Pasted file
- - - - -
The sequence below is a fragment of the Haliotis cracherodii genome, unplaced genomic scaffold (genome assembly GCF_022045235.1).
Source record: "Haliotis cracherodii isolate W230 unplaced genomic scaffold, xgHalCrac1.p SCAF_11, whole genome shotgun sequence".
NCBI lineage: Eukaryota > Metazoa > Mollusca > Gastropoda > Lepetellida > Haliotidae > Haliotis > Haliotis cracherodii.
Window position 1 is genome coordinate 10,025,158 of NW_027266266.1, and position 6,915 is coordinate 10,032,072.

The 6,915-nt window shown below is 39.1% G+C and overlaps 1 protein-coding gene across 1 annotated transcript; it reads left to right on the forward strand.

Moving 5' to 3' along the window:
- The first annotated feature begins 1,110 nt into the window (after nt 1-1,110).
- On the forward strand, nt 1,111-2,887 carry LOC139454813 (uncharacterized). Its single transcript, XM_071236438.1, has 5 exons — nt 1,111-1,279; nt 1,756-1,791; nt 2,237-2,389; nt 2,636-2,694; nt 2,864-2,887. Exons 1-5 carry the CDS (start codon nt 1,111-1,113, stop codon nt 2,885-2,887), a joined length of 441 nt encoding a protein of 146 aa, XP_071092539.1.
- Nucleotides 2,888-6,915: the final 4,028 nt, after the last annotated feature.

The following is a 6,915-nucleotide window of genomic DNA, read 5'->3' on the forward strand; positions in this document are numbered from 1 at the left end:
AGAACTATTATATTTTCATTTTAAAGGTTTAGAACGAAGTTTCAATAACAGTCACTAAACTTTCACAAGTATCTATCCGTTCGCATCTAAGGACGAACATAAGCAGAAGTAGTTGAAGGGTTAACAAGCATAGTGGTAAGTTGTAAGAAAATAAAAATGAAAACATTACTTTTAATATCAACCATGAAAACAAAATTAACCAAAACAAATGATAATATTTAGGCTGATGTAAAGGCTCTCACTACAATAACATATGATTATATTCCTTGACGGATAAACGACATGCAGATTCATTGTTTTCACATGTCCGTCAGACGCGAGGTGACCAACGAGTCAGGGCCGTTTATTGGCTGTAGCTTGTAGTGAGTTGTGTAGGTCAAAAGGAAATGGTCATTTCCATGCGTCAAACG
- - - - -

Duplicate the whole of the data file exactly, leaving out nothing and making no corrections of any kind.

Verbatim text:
The sequence below is a fragment of the Haliotis cracherodii genome, unplaced genomic scaffold (genome assembly GCF_022045235.1).
Source record: "Haliotis cracherodii isolate W230 unplaced genomic scaffold, xgHalCrac1.p SCAF_11, whole genome shotgun sequence".
NCBI lineage: Eukaryota > Metazoa > Mollusca > Gastropoda > Lepetellida > Haliotidae > Haliotis > Haliotis cracherodii.
Window position 1 is genome coordinate 10,025,158 of NW_027266266.1, and position 6,915 is coordinate 10,032,072.

The 6,915-nt window shown below is 39.1% G+C and overlaps 1 protein-coding gene across 1 annotated transcript; it reads left to right on the forward strand.

Moving 5' to 3' along the window:
- The first annotated feature begins 1,110 nt into the window (after nt 1-1,110).
- On the forward strand, nt 1,111-2,887 carry LOC139454813 (uncharacterized). Its single transcript, XM_071236438.1, has 5 exons — nt 1,111-1,279; nt 1,756-1,791; nt 2,237-2,389; nt 2,636-2,694; nt 2,864-2,887. Exons 1-5 carry the CDS (start codon nt 1,111-1,113, stop codon nt 2,885-2,887), a joined length of 441 nt encoding a protein of 146 aa, XP_071092539.1.
- Nucleotides 2,888-6,915: the final 4,028 nt, after the last annotated feature.

The following is a 6,915-nucleotide window of genomic DNA, read 5'->3' on the forward strand; positions in this document are numbered from 1 at the left end:
AGAACTATTATATTTTCATTTTAAAGGTTTAGAACGAAGTTTCAATAACAGTCACTAAACTTTCACAAGTATCTATCCGTTCGCATCTAAGGACGAACATAAGCAGAAGTAGTTGAAGGGTTAACAAGCATAGTGGTAAGTTGTAAGAAAATAAAAATGAAAACATTACTTTTAATATCAACCATGAAAACAAAATTAACCAAAACAAATGATAATATTTAGGCTGATGTAAAGGCTCTCACTACAATAACATATGATTATATTCCTTGACGGATAAACGACATGCAGATTCATTGTTTTCACATGTCCGTCAGACGCGAGGTGACCAACGAGTCAGGGCCGTTTATTGGCTGTAGCTTGTAGTGAGTTGTGTAGGTCAAAAGGAAATGGTCATTTCCATGCGTCAAACG